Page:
In a ruling that will serve to further put a limit on President Bush’s definition of war powers, the 4th Circuit U.S. Court of Appeals ruled today that the administration can’t legally detain a legal U.S. resident as an enemy combatant with out charging him. By a 2-1 decision the court ruled that Ali Saleh Kahlah al-Marri was not stripped of his constitutional rights when was charged as an enemy combatant under the Military Commissions Act. In fact the court found that the Military Commissions Act does not apply to him. “We hold that the new statute does not apply to al-Marri, and so we retain jurisdiction to consider his petition. Furthermore, we conclude that we must grant al-Marri habeas relief. Even assuming the truth of the Government’s allegations, the President lacks power to order the military to seize and indefinitely detain al-Marri,” the court wrote.

The court continued, “If the Government accurately describes al-Marri’s conduct, he has committed grave crimes. But we have found no authority for holding that the evidence offered by the Government affords a basis for treating al-Marri as an enemy combatant, or as anything other than a civilian. This does not mean that al-Marri must be set free. Like others accused of terrorist activity in this country, from the Oklahoma City bombers to the surviving conspirator of the September 11th attacks, al-Marri can be returned to civilian prosecutors, tried on criminal charges, and, if convicted, punished severely. But the Government cannot subject al-Marri to indefinite military detention.”

Al-Marri is accused of legally reentering the U.S. on September 10, 2001 with his family as a part of an al-Qaeda sleeper cell designed to carry out follow up attacks after 9/11. Al –Marri was arrested in Peoria, IL and charged with being an enemy combatant. He was held for three and half years in a Navy brig in South Carolina. For the first 16 months of this time, he had no contact with the outside world. Since he was taken into taken into custody he was never formally charged with a crime, but under the first the Patriot Act then the Military Commissions Act, he was able to be detained without being charged. The legal question in this case was a fairly simple one. Do the president’s powers extend far enough to allow him to detain enemy combatants who are legal residents? The federal appeals court said it does not, they also cautioned against giving any president this much power.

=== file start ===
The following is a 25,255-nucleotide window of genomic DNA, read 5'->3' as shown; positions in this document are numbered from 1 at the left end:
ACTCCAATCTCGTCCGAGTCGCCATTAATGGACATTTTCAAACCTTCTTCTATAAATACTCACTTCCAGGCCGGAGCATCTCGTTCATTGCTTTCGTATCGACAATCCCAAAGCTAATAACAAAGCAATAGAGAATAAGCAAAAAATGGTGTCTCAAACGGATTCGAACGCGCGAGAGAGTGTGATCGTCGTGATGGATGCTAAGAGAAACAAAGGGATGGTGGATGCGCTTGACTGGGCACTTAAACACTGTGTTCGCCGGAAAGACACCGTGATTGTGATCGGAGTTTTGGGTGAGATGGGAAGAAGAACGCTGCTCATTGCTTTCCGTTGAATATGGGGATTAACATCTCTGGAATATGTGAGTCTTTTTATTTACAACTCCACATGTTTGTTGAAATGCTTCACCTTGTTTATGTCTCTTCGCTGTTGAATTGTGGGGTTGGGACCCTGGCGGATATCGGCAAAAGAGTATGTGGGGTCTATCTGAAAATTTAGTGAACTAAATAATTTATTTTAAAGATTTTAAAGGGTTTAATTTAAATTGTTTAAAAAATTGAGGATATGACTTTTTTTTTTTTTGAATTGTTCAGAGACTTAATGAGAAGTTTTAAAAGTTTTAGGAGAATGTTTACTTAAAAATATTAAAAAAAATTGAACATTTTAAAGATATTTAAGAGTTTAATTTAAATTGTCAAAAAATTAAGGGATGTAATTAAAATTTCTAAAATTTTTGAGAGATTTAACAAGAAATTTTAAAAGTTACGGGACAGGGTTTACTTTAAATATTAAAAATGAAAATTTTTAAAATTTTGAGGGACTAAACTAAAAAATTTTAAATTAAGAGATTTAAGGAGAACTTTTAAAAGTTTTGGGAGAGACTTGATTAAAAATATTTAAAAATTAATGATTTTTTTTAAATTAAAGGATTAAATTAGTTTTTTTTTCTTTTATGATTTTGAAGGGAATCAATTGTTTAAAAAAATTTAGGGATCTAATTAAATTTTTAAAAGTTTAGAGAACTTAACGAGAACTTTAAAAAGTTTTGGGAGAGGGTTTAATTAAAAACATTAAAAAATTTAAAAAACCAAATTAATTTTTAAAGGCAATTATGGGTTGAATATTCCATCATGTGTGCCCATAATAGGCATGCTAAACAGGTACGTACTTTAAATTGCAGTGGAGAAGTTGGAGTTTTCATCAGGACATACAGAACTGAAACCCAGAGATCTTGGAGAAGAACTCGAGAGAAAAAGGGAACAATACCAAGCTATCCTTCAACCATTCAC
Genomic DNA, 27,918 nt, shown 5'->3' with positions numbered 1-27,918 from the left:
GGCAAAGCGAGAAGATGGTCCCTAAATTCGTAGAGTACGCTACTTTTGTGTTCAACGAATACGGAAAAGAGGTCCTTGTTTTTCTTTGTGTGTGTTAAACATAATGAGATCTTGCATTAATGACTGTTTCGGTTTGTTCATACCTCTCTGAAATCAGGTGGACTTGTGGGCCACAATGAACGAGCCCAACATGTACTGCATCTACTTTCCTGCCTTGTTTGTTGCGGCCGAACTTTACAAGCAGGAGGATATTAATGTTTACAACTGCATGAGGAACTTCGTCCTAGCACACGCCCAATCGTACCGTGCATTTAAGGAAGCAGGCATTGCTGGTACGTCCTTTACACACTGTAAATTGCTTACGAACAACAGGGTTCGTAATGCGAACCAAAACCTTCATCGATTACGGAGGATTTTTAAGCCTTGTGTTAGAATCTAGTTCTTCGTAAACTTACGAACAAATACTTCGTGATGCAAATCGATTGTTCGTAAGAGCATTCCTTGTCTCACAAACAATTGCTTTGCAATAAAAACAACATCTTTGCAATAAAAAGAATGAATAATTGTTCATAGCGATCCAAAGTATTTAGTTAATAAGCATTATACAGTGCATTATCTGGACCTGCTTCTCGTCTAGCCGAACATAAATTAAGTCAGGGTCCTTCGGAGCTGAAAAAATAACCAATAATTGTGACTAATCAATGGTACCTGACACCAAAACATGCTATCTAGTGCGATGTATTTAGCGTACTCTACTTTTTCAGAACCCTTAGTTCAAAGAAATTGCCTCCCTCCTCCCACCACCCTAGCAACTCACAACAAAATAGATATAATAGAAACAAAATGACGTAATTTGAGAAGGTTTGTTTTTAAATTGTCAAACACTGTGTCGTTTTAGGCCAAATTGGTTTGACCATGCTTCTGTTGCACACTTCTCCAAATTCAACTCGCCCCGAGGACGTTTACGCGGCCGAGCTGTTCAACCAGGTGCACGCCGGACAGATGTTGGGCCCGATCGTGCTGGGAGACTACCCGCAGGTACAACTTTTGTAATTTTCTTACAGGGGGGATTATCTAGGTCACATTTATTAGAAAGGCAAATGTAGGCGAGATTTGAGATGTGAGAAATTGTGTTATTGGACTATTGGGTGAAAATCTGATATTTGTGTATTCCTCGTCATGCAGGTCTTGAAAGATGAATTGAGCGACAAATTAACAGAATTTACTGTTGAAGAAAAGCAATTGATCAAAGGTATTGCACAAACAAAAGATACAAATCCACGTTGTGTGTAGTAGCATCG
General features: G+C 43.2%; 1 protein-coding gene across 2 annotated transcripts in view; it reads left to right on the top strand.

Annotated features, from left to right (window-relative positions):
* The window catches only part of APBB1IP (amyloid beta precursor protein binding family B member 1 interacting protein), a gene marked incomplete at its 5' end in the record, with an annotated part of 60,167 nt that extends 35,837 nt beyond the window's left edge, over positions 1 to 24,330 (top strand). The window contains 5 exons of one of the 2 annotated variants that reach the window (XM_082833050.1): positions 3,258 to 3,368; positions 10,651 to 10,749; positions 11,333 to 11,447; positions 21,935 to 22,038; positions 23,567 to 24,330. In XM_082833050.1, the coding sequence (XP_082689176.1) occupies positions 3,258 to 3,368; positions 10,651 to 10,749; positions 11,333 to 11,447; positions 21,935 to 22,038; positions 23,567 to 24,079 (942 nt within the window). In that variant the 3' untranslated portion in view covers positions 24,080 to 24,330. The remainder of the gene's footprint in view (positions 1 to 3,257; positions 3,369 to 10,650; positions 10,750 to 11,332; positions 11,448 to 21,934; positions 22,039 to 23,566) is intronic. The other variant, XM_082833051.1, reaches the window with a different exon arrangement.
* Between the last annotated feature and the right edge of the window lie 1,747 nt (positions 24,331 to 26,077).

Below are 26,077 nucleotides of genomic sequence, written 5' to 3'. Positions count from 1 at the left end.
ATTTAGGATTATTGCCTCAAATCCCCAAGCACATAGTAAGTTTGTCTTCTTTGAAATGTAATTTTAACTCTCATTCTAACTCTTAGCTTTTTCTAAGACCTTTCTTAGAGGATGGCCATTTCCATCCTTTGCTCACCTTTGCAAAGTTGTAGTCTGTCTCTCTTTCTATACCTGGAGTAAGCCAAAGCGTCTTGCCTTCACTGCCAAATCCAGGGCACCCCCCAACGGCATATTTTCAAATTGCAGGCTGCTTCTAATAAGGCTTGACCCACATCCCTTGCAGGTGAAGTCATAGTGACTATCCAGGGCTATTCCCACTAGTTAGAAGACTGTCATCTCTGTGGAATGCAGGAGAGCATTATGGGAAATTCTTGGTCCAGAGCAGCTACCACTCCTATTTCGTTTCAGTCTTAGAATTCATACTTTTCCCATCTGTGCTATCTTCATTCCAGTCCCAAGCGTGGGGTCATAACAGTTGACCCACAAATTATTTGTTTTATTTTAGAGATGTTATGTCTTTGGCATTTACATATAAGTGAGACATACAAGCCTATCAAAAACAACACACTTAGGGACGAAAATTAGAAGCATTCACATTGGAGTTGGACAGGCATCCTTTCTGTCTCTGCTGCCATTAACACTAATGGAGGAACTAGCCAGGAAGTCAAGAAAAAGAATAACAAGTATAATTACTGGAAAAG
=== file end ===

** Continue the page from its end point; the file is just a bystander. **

The majority wrote, “To sanction such presidential authority to order the military to seize and indefinitely detain civilians, even if the President calls them “enemy combatants,” would have disastrous consequences for the Constitution — and the country. For a court to uphold a claim to such extraordinary power would do more than render lifeless the Suspension Clause, the Due Process Clause, and the rights to criminal process in the Fourth, Fifth, Sixth, and Eighth Amendments; it would effectively undermine all of the freedoms guaranteed by the Constitution. It is that power — were a court to recognize it — that could lead all our laws “to go unexecuted, and the government itself to go to pieces.” We refuse to recognize a claim to power that would so alter the constitutional foundations of our Republic.”

As the court wrote, this decision does not mean that Al-Marri should be released. The decision is only limited to the questions of where he should be tried, and under what system. I am all for terrorists getting what they have coming to them, but in this case the precedents of the first WTC bombing and Oklahoma City, made it clear that legal U.S. residents must be tried in the civilian justice system. This is a well written decision. It also marks yet another set back for the administration’s legal doctrine that the president has unlimited war powers. He doesn’t, and it is nice to see that our system of checks and balances still works when called upon.

Text of the ruling

Jason Easley is the editor of the politics zone at  His news column The Political Universe appears on Tuesdays and Fridays at

Jason can also be heard every Sunday at 6:30 pm (ET) as the host of The Political Universe Radio Show at  blog radio 

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